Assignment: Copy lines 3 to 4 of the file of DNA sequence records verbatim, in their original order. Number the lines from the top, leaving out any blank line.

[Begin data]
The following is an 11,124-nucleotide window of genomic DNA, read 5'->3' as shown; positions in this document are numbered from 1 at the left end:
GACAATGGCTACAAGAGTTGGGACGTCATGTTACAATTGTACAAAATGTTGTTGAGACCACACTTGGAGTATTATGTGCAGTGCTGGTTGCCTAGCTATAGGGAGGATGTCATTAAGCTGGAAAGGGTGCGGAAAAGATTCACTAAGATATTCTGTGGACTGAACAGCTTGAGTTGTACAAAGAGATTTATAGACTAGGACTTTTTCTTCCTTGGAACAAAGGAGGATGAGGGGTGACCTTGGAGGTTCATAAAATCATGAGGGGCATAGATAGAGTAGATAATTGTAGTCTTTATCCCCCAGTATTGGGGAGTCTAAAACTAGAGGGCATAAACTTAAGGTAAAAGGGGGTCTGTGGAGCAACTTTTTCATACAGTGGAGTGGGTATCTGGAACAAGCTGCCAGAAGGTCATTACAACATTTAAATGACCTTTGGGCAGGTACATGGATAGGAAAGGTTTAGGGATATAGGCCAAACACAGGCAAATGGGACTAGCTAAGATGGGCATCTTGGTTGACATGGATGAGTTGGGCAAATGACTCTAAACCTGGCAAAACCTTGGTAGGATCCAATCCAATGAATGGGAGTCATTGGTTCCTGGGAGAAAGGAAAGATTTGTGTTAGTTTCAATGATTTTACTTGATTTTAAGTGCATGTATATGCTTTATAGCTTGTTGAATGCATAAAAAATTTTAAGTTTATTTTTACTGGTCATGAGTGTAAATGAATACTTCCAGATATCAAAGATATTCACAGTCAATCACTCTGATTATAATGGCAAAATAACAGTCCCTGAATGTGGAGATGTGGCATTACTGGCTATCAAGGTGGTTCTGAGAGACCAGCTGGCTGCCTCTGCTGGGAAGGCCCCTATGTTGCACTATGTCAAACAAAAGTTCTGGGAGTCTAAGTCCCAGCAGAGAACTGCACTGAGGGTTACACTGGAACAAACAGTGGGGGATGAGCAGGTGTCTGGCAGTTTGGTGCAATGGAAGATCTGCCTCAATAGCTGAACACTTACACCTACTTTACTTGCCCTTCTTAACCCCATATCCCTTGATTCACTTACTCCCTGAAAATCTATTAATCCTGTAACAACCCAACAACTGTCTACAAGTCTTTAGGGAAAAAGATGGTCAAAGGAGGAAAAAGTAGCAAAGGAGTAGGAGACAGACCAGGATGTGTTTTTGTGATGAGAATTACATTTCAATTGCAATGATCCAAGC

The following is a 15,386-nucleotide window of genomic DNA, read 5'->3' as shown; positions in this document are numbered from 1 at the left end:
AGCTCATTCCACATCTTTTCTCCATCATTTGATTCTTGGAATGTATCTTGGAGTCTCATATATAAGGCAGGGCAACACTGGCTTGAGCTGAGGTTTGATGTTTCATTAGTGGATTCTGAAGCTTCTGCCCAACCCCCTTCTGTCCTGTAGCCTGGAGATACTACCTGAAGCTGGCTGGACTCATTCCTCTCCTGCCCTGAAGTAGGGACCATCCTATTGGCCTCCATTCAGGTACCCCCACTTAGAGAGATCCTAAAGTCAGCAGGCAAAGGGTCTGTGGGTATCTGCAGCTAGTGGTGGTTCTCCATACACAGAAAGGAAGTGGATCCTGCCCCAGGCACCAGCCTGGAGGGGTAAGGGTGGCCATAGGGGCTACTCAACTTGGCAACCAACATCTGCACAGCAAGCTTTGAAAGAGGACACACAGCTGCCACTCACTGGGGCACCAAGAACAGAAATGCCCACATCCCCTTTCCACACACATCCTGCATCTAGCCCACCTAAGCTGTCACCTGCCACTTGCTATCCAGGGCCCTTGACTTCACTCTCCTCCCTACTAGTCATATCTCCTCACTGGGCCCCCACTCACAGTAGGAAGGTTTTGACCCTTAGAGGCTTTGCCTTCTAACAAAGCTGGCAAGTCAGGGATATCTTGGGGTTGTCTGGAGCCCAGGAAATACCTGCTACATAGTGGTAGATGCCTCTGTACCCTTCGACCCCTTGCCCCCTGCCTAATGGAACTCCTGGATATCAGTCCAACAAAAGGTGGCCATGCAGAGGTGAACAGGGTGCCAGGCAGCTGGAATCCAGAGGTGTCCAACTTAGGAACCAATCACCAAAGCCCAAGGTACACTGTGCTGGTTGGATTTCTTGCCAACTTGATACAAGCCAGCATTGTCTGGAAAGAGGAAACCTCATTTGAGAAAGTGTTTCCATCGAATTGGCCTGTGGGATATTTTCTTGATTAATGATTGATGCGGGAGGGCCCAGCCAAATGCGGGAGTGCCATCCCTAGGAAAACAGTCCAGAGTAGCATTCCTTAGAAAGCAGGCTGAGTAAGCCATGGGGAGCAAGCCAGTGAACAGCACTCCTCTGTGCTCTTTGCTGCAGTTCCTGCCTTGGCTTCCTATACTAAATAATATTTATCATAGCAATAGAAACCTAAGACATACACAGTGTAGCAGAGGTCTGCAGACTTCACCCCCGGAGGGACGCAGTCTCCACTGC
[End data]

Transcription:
The following is a 15,386-nucleotide window of genomic DNA, read 5'->3' as shown; positions in this document are numbered from 1 at the left end:
AGCTCATTCCACATCTTTTCTCCATCATTTGATTCTTGGAATGTATCTTGGAGTCTCATATATAAGGCAGGGCAACACTGGCTTGAGCTGAGGTTTGATGTTTCATTAGTGGATTCTGAAGCTTCTGCCCAACCCCCTTCTGTCCTGTAGCCTGGAGATACTACCTGAAGCTGGCTGGACTCATTCCTCTCCTGCCCTGAAGTAGGGACCATCCTATTGGCCTCCATTCAGGTACCCCCACTTAGAGAGATCCTAAAGTCAGCAGGCAAAGGGTCTGTGGGTATCTGCAGCTAGTGGTGGTTCTCCATACACAGAAAGGAAGTGGATCCTGCCCCAGGCACCAGCCTGGAGGGGTAAGGGTGGCCATAGGGGCTACTCAACTTGGCAACCAACATCTGCACAGCAAGCTTTGAAAGAGGACACACAGCTGCCACTCACTGGGGCACCAAGAACAGAAATGCCCACATCCCCTTTCCACACACATCCTGCATCTAGCCCACCTAAGCTGTCACCTGCCACTTGCTATCCAGGGCCCTTGACTTCACTCTCCTCCCTACTAGTCATATCTCCTCACTGGGCCCCCACTCACAGTAGGAAGGTTTTGACCCTTAGAGGCTTTGCCTTCTAACAAAGCTGGCAAGTCAGGGATATCTTGGGGTTGTCTGGAGCCCAGGAAATACCTGCTACATAGTGGTAGATGCCTCTGTACCCTTCGACCCCTTGCCCCCTGCCTAATGGAACTCCTGGATATCAGTCCAACAAAAGGTGGCCATGCAGAGGTGAACAGGGTGCCAGGCAGCTGGAATCCAGAGGTGTCCAACTTAGGAACCAATCACCAAAGCCCAAGGTACACTGTGCTGGTTGGATTTCTTGCCAACTTGATACAAGCCAGCATTGTCTGGAAAGAGGAAACCTCATTTGAGAAAGTGTTTCCATCGAATTGGCCTGTGGGATATTTTCTTGATTAATGATTGATGCGGGAGGGCCCAGCCAAATGCGGGAGTGCCATCCCTAGGAAAACAGTCCAGAGTAGCATTCCTTAGAAAGCAGGCTGAGTAAGCCATGGGGAGCAAGCCAGTGAACAGCACTCCTCTGTGCTCTTTGCTGCAGTTCCTGCCTTGGCTTCCTATACTAAATAATATTTATCATAGCAATAGAAACCTAAGACATACACAGTGTAGCAGAGGTCTGCAGACTTCACCCCCGGAGGGACGCAGTCTCCACTGC